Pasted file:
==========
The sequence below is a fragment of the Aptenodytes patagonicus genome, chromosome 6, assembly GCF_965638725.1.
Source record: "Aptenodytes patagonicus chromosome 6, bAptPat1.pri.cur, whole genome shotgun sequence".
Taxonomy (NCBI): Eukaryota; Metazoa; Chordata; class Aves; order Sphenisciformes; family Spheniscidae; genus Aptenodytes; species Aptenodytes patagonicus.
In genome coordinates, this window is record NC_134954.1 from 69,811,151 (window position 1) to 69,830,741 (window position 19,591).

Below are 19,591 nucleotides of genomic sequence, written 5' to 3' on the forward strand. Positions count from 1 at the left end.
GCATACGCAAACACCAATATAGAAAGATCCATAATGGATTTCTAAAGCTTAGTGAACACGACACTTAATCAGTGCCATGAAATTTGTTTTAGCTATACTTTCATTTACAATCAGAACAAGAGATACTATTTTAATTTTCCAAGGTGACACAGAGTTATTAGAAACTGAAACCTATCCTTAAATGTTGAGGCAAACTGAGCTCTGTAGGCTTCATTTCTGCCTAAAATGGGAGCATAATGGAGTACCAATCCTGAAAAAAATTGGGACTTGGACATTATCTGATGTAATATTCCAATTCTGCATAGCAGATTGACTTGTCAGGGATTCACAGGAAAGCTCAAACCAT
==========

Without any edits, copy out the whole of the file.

The sequence below is a fragment of the Aptenodytes patagonicus genome, chromosome 6, assembly GCF_965638725.1.
Source record: "Aptenodytes patagonicus chromosome 6, bAptPat1.pri.cur, whole genome shotgun sequence".
Taxonomy (NCBI): Eukaryota; Metazoa; Chordata; class Aves; order Sphenisciformes; family Spheniscidae; genus Aptenodytes; species Aptenodytes patagonicus.
In genome coordinates, this window is record NC_134954.1 from 69,811,151 (window position 1) to 69,830,741 (window position 19,591).

Below are 19,591 nucleotides of genomic sequence, written 5' to 3' on the forward strand. Positions count from 1 at the left end.
GCATACGCAAACACCAATATAGAAAGATCCATAATGGATTTCTAAAGCTTAGTGAACACGACACTTAATCAGTGCCATGAAATTTGTTTTAGCTATACTTTCATTTACAATCAGAACAAGAGATACTATTTTAATTTTCCAAGGTGACACAGAGTTATTAGAAACTGAAACCTATCCTTAAATGTTGAGGCAAACTGAGCTCTGTAGGCTTCATTTCTGCCTAAAATGGGAGCATAATGGAGTACCAATCCTGAAAAAAATTGGGACTTGGACATTATCTGATGTAATATTCCAATTCTGCATAGCAGATTGACTTGTCAGGGATTCACAGGAAAGCTCAAACCAT